NFL News & Notes: Matthew Stafford, Matt Ryan & “Free Hernandez”

McNabb was shortsighted with comments about Stafford.
Donovan McNabb recently said that he didn’t think Matthew Stafford was worth top 5 money in the NFL and while it’s hard to argue with his logic, he was also being shortsighted with his comments. Before the Lions selected Stafford with the first overall pick in the 2009 NFL Draft, they suffered through the likes of Joey Harrington, Jeff Garcia, Jon Kitna, Dan Orlovsky, Daunte Culpepper and Drew Stanton. And while Kitna did have one productive season under Mike Martz, there’s not a franchise quarterback among that group.

You see, it doesn’t matter what you, me, or McNabb thinks about Stafford as a player. The Lions firmly believe that he’s a franchise signal caller and thus, they were justified to pony up for his prime years. There have been exceptions to the rule but generally speaking, if you don’t have a quarterback, you don’t have a Super Bowl contender.

Are there flaws in Stafford’s game that he needs to fix? Undoubtedly. But he’s a strong leader, a hard worker, and is dedicated to his craft. If he weren’t, the Lions wouldn’t have signed him to an extension with two years remaining on his rookie deal. Besides, he didn’t receive as much guaranteed money as Aaron Rodgers, Joe Flacco or even Tony Romo, who only has one more career playoff win than Stafford. Plus, had the Lions chosen to make Stafford prove he deserves a new long-term deal, what’s to say he wouldn’t have led them to their first-ever Super Bowl appearance and demanded more than what they wound up paying him? It was a good deal for both sides.

When will Ryan sign?
There’s zero reason why the Falcons shouldn’t sign Matt Ryan to an extension before the season starts. Aaron Rodgers, Joe Flacco, Tony Romo and Matthew Stafford all have new deals, which means Atlanta has a baseline to use to structure Ryan’s new contract. No matter what you think about Ryan’s ability (or inability) to lead a team to the Super Bowl, the Falcons know what they have in their franchise signal caller. In his five seasons, he’s led Atlanta to the playoffs four times and has posted a winning record in all five years he’s been in the league. And while he only has one playoff victory to show for his efforts, anyone who watched him operate in Dirk Koetter’s vertical-based offense last year knows that he’s on the fringe of becoming elite. (Granted, he did have Julio Jones, Roddy White and Tony Gonzalez at his disposal, but Ryan posted outstanding passing numbers last season despite playing behind an inconsistent offensive line and an unproductive running game.) It’s not a matter of “if” but “when” the Falcons finally pony up and get a deal done.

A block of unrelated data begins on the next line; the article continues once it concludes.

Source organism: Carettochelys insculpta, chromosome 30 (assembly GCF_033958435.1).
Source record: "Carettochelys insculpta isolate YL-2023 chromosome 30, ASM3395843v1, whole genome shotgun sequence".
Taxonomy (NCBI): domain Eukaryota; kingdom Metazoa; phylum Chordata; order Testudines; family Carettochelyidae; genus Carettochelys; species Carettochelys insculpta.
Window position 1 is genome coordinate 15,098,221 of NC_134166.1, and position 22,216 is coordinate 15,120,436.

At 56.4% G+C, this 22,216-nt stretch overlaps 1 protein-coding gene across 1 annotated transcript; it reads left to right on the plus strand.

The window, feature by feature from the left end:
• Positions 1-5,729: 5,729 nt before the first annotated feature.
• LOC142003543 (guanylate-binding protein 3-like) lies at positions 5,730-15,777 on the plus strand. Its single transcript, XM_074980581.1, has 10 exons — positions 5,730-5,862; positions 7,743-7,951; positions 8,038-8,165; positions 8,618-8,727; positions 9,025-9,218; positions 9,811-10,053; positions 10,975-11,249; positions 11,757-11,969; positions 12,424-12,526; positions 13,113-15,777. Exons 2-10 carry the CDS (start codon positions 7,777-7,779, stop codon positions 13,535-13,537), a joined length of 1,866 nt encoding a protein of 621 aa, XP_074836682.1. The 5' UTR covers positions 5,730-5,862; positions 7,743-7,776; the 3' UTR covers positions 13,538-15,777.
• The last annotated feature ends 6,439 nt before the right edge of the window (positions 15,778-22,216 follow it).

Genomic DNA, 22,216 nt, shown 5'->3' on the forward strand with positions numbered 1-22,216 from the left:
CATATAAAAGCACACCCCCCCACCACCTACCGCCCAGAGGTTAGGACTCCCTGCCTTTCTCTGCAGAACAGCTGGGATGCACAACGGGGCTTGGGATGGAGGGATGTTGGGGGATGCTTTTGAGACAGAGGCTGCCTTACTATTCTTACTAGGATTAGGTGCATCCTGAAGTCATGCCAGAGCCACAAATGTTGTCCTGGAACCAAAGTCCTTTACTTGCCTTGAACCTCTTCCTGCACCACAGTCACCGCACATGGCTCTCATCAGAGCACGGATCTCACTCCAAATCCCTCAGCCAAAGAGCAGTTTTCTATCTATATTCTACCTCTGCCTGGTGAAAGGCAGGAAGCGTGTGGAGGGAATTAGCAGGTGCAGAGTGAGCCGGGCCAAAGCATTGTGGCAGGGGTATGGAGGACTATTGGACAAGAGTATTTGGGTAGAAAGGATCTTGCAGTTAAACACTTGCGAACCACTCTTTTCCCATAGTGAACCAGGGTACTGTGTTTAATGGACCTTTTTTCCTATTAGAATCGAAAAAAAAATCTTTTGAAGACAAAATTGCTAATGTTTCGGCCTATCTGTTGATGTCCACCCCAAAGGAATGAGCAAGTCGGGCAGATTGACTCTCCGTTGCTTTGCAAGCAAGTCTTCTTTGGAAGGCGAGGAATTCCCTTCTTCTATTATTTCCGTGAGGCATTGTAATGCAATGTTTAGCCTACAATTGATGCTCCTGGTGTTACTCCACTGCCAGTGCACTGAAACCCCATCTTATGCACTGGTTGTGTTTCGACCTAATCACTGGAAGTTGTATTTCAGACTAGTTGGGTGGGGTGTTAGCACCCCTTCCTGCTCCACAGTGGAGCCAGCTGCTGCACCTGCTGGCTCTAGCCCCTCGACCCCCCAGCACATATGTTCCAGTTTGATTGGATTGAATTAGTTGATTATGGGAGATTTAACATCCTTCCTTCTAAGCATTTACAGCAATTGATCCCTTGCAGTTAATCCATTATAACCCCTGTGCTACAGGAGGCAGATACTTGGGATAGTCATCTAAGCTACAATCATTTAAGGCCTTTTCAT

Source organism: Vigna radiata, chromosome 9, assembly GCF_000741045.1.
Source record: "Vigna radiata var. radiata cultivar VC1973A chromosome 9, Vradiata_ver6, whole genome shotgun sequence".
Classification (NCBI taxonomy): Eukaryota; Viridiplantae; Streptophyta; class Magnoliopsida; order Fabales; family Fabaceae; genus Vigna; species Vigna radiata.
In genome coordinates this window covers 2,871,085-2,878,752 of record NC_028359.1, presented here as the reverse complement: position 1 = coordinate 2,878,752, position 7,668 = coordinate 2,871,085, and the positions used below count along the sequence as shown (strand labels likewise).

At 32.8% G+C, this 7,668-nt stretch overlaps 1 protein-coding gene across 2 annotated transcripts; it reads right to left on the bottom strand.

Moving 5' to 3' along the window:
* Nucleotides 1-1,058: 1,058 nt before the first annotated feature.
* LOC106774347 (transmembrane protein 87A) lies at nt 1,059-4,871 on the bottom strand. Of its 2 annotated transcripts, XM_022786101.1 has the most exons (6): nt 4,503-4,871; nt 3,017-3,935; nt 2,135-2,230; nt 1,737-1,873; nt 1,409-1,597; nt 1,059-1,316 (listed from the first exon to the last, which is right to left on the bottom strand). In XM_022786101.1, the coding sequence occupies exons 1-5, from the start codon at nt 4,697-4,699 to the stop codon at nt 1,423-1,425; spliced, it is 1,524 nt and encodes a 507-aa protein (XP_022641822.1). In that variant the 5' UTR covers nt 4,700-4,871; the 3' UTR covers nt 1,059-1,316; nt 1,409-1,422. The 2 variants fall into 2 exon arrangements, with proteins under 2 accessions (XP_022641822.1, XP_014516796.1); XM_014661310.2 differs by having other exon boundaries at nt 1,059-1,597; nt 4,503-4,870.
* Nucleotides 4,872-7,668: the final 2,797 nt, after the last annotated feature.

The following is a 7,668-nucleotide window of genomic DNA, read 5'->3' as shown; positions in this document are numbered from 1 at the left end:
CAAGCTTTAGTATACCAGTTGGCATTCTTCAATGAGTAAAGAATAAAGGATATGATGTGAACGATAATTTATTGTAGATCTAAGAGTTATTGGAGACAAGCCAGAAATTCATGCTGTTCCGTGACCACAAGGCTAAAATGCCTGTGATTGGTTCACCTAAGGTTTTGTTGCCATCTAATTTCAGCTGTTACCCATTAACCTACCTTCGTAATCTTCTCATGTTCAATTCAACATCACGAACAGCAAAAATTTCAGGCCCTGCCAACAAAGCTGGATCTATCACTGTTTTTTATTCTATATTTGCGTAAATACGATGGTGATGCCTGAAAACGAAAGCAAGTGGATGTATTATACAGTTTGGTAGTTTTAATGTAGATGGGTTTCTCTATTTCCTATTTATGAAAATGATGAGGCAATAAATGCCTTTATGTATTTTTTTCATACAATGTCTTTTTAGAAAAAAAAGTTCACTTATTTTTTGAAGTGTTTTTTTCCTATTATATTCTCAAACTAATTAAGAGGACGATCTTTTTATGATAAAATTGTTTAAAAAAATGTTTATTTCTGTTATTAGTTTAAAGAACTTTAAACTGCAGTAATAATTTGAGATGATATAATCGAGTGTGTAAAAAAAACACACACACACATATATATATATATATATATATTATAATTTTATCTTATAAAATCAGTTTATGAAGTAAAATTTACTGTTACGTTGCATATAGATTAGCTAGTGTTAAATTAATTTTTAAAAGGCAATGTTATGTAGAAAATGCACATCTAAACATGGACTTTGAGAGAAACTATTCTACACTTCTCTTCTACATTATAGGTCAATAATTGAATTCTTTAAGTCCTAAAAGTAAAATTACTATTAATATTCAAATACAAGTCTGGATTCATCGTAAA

Discretion apparently isn’t a word that the Pouncey brothers are familiar with.
It’s great to see Maurkice and Mike Pouncey express their freedom of expression by wearing “Free Hernandez” hats to a nightclub over the weekend. After all, they do hail from the same University of Florida that Aaron Hernandez attended before he was selected by the Patriots in the fourth round of the 2010 NFL Draft. But seeing as how the two brothers’ names were mentioned in the 2007 incident report stemming from a double shooing that also may have involved Hernandez, one would think the Pouncey twins would want to bring as little attention to themselves as possible. Not to mention, a man is dead and another is awaiting trial after he was charged with murder. This is hardly the best time to make a statement via wardrobe.

The Broncos were wise to lock up Clady.
The two most valuable players on the Broncos’ roster are Peyton Manning and Von Miller but if you were to rank a top 3, left tackle Ryan Clady would nestle into that third spot. Denver handed Clady a new five-year, $52.5 million contract on Sunday night and they were wise not to wait a minute longer. According to Pro Football Focus, Clady was ranked as the fourth-best left tackle in all of football last year and his extension ensures that Manning’s blindside will be protected heading into this pivotal 2013 season. The Super Bowl window isn’t going to stay open for forever in Denver, so it was vital that the Broncos locked Clady up long-term. Handing him $33 million in guaranteed money also proves that team doctors must be confident that Clady is fully recovered from season off-season surgery.